Voting Rights Act Supreme Court Case: Scalia Condemns The 'Perpetuation Of Racial Entitlement' (UPDATE)

In Voting Rights Act Case, Scalia Condemns 'Perpetuation Of Racial Entitlement'

WASHINGTON -- Conservative justices on the Supreme Court expressed skepticism Wednesday about whether the federal government should still be requiring preclearance of voting system changes in certain places with a history of racial discrimination in elections.

Justice Antonin Scalia suggested that the continuation of Section 5 of the Voting Rights Act represented the "perpetuation of racial entitlement," saying that lawmakers had only voted to renew the act in 2006 because there wasn't anything to be gained politically from voting against it.

"Whenever a society adopts racial entitlements, it is very difficult to get out of them through the normal political processes," Scalia said during oral argument in Shelby County v. Holder.

"Even the name of it is wonderful, the Voting Rights Act. Who's going to vote against that?" Scalia wondered. He said that the Voting Rights Act had effectively created "black districts by law."

But liberal justices argued forcefully that Section 5's preclearance requirement was still necessary and had proved to be an effective way for the Justice Department and the courts to stop discrimination at the polling place. Justice Elena Kagan said the formula "seems to be working pretty well."

Justice Sonya Sotomayor said that Shelby County, Ala., probably wasn't the right part of the country to be challenging a key provision of the Voting Rights Act.

"Some parts of the South have changed. Your county pretty much hasn't," said Sotomayor. "You may be the wrong party bringing this."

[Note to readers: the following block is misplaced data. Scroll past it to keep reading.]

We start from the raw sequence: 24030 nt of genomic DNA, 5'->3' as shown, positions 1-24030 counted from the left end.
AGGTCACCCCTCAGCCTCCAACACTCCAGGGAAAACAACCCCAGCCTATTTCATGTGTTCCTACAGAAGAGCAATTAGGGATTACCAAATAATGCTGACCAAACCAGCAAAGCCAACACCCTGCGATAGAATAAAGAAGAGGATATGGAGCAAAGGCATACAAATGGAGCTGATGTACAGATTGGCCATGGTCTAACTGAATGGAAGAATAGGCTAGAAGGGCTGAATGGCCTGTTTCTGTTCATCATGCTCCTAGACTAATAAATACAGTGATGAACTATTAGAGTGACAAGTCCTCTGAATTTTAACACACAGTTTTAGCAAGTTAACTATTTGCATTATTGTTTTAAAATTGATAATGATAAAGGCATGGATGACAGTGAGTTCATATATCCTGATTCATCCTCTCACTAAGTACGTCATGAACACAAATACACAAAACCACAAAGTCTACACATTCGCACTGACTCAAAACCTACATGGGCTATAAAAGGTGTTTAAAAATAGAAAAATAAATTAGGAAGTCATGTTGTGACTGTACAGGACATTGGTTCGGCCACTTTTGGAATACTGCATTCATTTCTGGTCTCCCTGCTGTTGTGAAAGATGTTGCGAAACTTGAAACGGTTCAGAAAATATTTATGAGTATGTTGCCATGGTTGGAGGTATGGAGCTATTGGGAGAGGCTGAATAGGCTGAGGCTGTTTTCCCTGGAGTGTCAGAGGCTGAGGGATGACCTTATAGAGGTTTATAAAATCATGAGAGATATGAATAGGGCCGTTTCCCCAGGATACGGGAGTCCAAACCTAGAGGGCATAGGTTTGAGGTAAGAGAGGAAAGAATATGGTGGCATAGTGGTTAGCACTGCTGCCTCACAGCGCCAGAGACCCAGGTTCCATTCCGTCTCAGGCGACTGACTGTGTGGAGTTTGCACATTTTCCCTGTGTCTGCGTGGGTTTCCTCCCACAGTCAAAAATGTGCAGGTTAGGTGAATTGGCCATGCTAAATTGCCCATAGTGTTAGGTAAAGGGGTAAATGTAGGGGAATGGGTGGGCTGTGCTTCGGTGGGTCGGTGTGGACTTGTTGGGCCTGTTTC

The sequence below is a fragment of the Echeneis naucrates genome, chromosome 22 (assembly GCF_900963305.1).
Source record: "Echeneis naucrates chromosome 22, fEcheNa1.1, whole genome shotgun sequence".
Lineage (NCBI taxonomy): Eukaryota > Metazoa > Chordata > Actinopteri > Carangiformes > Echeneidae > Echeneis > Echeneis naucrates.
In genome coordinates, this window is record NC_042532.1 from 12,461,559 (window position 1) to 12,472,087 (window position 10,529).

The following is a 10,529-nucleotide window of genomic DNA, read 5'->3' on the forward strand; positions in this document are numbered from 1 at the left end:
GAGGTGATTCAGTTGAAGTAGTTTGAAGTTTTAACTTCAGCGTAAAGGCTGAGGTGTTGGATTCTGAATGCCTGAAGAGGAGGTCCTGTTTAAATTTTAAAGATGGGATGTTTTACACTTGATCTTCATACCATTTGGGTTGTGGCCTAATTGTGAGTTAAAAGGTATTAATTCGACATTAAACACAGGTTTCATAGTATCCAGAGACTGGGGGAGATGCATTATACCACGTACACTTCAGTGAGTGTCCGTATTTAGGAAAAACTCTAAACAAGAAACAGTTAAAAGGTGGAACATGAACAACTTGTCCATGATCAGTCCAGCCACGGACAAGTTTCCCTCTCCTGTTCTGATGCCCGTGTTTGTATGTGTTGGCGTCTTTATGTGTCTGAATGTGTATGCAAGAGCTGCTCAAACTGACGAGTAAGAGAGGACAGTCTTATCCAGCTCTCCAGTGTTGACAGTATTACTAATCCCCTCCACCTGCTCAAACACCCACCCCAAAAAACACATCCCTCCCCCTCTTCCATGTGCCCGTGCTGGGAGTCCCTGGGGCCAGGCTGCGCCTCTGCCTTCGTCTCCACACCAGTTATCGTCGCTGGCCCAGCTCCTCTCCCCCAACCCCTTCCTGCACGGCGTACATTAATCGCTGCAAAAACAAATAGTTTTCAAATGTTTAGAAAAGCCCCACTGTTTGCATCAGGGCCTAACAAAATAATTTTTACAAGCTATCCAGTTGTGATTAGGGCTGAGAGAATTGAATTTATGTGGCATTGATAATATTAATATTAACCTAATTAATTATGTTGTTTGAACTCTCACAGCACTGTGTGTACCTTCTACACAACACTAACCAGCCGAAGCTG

"Under any formula that Congress could devise, it would still capture Alabama," added Kagan.

Justice Anthony Kennedy, often the swing vote between the Supreme Court's liberal and conservative blocs, didn't offer progressives much hope that he would find Section 5 constitutional, saying that while the provision was necessary in 1965, this was 2013.

"The Marshall Plan was very good, too -- the Northwest Ordinance, the Morrill Act -- but times change," Kennedy said.

If Congress wants to "single out" states, he said, the legislators should "do it by name." He repeatedly described Congress as having "reverse engineered" the formula originally used in the Voting Rights Act to ensure that certain states would be covered by Section 5. Lawmakers didn't take the "time and energy" to come up with a proper formula for which states should be subject to preclearance, said Kennedy.

Chief Justice John Roberts sharply questioned Solicitor General Donald Verrilli, asking him whether it was the position of the U.S. government that residents of Southern states -- most of the jurisdictions covered by Section 5 are in the South -- are more racist than those of Northern states.

Verrilli said that was not the U.S. position in the case. He also pointed out that the Justice Department has only objected to a "tiny fraction" of the proposed electoral changes submitted under the preclearance process.

Cases under the Voting Rights Act's Section 2, which can be brought against any jurisdiction in the country, are much more expensive, Verrilli said, and often demand after-the-fact litigation rather than preventing questionable voting changes before they go into effect.

Congress wasn't working from a "blank slate" when it reauthorized the act in 2006, the solicitor general said. He argued that Congress was well within its rights to renew Section 5 for another 25 years and had extensively studied the issue before voting overwhelmingly to do so.

Kagan asked a lawyer for Shelby County who should be able to decide when the discrimination problems that the Voting Rights Act was meant to address had ended.

"Who gets to have that call? Is it you? Is it the court? Is it Congress?" she asked. When the lawyer replied that the Supreme Court should answer that question, Kagan said she hadn't realized the court was being given a "big new power to decide whether racial discrimination has been solved."

After the oral argument, Pete Williams of NBC News observed, "I think it's safe to say there are five votes to strike down either one or both parts of the Voting Rights Act."

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